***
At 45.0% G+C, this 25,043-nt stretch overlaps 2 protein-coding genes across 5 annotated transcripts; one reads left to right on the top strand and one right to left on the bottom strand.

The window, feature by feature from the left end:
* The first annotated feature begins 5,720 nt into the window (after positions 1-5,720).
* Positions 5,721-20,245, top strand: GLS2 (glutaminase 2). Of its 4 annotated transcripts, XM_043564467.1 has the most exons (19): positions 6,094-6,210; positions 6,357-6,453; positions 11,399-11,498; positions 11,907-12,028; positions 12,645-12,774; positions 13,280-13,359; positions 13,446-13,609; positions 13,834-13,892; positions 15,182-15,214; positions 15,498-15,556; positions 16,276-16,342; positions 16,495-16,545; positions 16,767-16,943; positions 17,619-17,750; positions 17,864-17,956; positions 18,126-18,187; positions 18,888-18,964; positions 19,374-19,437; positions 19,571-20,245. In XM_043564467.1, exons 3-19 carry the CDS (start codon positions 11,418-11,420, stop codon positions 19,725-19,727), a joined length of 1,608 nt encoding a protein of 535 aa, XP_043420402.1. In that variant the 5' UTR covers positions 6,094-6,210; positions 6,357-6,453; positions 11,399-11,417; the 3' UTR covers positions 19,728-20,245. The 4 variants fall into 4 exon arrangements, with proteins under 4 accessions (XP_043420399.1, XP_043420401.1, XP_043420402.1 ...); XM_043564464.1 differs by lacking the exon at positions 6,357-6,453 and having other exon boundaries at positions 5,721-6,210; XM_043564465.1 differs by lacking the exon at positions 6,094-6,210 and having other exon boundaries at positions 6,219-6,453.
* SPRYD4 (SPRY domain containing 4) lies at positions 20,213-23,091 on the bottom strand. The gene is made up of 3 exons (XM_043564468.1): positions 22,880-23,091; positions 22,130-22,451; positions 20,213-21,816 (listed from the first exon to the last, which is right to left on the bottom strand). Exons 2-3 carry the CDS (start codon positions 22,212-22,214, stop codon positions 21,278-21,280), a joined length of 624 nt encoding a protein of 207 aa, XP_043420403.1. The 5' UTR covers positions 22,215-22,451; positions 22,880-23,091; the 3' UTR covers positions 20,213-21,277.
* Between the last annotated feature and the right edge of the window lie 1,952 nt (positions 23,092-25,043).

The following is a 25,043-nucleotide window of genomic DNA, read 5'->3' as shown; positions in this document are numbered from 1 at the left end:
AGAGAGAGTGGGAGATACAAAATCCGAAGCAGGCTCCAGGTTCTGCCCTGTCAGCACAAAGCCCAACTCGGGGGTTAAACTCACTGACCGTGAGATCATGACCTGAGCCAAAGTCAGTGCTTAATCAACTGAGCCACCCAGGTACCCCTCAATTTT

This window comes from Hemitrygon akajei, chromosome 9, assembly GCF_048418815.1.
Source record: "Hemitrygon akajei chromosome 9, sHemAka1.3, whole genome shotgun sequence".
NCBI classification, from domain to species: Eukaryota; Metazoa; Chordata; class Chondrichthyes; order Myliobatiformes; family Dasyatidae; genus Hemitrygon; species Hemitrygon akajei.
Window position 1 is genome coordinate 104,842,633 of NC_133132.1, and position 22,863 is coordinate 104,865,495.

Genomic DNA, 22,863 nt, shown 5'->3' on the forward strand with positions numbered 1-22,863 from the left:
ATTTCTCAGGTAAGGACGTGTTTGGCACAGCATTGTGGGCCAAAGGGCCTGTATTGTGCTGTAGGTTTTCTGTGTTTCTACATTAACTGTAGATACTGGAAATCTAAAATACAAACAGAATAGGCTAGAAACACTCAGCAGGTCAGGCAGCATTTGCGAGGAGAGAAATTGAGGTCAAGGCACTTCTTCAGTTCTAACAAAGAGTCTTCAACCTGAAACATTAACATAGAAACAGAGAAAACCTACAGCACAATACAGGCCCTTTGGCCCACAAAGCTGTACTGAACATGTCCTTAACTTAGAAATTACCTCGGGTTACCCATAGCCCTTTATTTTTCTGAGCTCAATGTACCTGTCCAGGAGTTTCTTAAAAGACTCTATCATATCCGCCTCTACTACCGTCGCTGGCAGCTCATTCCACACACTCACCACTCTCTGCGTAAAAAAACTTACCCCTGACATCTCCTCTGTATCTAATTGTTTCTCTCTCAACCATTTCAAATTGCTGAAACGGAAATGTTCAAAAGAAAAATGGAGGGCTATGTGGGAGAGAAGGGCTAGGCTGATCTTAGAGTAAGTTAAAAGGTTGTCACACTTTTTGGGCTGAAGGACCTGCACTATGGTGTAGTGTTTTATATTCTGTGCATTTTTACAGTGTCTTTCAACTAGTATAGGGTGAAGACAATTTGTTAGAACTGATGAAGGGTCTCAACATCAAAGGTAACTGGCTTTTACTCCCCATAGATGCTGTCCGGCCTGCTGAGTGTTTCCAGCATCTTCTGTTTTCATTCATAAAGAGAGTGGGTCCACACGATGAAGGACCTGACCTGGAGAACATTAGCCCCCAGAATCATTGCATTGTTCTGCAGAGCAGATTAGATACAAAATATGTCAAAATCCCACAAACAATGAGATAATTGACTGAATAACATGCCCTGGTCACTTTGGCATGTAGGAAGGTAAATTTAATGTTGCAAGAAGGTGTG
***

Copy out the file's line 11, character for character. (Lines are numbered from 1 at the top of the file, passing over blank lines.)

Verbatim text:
NCBI classification, from domain to species: Eukaryota; Metazoa; Chordata; class Chondrichthyes; order Myliobatiformes; family Dasyatidae; genus Hemitrygon; species Hemitrygon akajei.